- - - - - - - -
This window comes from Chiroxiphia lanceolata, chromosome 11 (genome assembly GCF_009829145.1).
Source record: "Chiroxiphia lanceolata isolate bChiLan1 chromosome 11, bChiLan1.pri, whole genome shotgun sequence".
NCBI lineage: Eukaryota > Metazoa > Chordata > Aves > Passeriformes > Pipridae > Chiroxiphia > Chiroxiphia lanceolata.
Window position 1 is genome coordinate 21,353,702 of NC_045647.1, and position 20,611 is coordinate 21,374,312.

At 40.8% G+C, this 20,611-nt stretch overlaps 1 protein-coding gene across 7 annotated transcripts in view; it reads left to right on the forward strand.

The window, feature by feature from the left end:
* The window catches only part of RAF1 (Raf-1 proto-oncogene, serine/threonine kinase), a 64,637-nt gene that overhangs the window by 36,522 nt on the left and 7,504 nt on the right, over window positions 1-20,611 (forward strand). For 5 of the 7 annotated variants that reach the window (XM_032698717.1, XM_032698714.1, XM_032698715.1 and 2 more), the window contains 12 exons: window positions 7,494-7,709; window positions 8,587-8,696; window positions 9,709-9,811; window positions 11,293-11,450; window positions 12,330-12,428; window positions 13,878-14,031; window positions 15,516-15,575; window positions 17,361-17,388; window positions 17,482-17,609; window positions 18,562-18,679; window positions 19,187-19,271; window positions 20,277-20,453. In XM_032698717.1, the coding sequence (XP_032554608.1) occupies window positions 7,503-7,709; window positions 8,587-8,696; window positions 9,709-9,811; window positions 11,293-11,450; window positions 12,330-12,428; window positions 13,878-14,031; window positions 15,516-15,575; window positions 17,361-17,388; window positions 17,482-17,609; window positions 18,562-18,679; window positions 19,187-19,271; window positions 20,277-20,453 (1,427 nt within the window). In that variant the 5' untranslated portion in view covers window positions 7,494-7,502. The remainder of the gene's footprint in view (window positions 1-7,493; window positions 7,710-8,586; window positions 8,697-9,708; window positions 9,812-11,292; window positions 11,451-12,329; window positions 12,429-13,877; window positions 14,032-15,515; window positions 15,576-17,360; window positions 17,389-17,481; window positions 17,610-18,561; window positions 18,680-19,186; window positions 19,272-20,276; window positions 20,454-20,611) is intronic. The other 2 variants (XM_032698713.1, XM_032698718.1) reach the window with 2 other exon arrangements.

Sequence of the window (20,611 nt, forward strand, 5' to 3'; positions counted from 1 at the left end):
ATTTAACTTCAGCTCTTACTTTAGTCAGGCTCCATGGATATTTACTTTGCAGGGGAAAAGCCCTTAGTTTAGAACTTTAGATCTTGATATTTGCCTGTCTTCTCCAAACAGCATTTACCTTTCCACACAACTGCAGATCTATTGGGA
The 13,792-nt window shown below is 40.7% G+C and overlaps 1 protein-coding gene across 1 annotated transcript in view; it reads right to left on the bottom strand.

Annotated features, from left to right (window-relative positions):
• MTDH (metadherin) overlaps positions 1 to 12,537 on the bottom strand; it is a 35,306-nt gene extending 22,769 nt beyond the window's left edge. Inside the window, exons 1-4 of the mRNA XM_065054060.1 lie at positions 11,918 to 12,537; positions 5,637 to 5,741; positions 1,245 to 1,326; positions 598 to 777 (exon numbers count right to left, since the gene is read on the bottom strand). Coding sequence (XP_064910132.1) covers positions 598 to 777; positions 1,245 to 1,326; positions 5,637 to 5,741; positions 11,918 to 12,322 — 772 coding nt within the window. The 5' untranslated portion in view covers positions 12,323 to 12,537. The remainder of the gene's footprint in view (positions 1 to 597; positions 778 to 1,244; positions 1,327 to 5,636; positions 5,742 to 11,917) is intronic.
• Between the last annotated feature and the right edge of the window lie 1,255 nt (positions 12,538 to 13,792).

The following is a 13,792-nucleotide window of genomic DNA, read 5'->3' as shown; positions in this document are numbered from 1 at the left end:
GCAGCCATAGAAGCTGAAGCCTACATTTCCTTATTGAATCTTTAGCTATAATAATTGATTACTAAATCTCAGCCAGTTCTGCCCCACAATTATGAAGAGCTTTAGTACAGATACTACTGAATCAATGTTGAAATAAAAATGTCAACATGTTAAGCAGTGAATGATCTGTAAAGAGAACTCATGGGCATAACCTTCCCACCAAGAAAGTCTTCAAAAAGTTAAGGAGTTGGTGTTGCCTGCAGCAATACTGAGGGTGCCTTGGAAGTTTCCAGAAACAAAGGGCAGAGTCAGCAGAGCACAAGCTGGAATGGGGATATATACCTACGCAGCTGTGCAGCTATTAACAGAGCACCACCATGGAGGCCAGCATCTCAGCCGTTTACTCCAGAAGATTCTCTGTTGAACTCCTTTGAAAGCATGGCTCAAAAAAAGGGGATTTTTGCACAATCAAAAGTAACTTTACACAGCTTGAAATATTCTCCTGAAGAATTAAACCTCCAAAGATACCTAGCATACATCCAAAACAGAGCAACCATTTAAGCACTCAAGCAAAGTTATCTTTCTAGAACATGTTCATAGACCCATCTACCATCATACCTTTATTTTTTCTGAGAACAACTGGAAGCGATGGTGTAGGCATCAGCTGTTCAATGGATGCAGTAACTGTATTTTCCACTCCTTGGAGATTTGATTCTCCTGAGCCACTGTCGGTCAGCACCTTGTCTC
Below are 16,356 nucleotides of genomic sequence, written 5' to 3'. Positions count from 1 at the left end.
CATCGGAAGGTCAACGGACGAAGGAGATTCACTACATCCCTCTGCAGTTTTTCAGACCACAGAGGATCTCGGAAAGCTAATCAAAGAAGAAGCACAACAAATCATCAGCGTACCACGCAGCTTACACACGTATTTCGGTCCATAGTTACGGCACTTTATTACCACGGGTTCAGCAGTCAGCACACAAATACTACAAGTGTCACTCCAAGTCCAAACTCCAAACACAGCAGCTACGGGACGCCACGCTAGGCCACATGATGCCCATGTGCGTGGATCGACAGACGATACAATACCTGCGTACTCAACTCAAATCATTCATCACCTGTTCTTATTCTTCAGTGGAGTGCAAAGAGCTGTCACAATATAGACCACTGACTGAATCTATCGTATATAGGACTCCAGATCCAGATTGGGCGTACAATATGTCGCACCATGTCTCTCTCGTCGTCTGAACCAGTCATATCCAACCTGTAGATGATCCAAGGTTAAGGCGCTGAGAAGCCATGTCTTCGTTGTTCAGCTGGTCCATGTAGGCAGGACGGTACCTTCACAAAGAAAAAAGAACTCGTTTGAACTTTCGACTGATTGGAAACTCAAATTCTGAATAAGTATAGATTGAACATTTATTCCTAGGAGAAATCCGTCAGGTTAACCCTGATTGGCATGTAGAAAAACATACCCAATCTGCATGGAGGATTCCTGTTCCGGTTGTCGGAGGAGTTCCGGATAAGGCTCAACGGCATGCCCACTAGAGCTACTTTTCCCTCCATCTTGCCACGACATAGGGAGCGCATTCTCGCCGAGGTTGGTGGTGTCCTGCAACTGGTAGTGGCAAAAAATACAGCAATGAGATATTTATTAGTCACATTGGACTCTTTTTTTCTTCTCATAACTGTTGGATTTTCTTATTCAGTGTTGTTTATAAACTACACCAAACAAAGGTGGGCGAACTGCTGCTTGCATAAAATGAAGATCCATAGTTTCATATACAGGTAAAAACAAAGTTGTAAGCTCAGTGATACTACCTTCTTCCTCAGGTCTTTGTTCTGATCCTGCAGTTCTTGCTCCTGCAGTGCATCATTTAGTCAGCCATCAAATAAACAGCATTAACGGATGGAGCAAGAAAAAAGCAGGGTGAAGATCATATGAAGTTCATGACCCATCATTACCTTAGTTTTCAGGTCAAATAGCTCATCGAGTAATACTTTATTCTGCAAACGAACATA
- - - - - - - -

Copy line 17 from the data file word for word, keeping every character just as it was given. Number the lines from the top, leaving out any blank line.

CATCGGAAGGTCAACGGACGAAGGAGATTCACTACATCCCTCTGCAGTTTTTCAGACCACAGAGGATCTCGGAAAGCTAATCAAAGAAGAAGCACAACAAATCATCAGCGTACCACGCAGCTTACACACGTATTTCGGTCCATAGTTACGGCACTTTATTACCACGGGTTCAGCAGTCAGCACACAAATACTACAAGTGTCACTCCAAGTCCAAACTCCAAACACAGCAGCTACGGGACGCCACGCTAGGCCACATGATGCCCATGTGCGTGGATCGACAGACGATACAATACCTGCGTACTCAACTCAAATCATTCATCACCTGTTCTTATTCTTCAGTGGAGTGCAAAGAGCTGTCACAATATAGACCACTGACTGAATCTATCGTATATAGGACTCCAGATCCAGATTGGGCGTACAATATGTCGCACCATGTCTCTCTCGTCGTCTGAACCAGTCATATCCAACCTGTAGATGATCCAAGGTTAAGGCGCTGAGAAGCCATGTCTTCGTTGTTCAGCTGGTCCATGTAGGCAGGACGGTACCTTCACAAAGAAAAAAGAACTCGTTTGAACTTTCGACTGATTGGAAACTCAAATTCTGAATAAGTATAGATTGAACATTTATTCCTAGGAGAAATCCGTCAGGTTAACCCTGATTGGCATGTAGAAAAACATACCCAATCTGCATGGAGGATTCCTGTTCCGGTTGTCGGAGGAGTTCCGGATAAGGCTCAACGGCATGCCCACTAGAGCTACTTTTCCCTCCATCTTGCCACGACATAGGGAGCGCATTCTCGCCGAGGTTGGTGGTGTCCTGCAACTGGTAGTGGCAAAAAATACAGCAATGAGATATTTATTAGTCACATTGGACTCTTTTTTTCTTCTCATAACTGTTGGATTTTCTTATTCAGTGTTGTTTATAAACTACACCAAACAAAGGTGGGCGAACTGCTGCTTGCATAAAATGAAGATCCATAGTTTCATATACAGGTAAAAACAAAGTTGTAAGCTCAGTGATACTACCTTCTTCCTCAGGTCTTTGTTCTGATCCTGCAGTTCTTGCTCCTGCAGTGCATCATTTAGTCAGCCATCAAATAAACAGCATTAACGGATGGAGCAAGAAAAAAGCAGGGTGAAGATCATATGAAGTTCATGACCCATCATTACCTTAGTTTTCAGGTCAAATAGCTCATCGAGTAATACTTTATTCTGCAAACGAACATA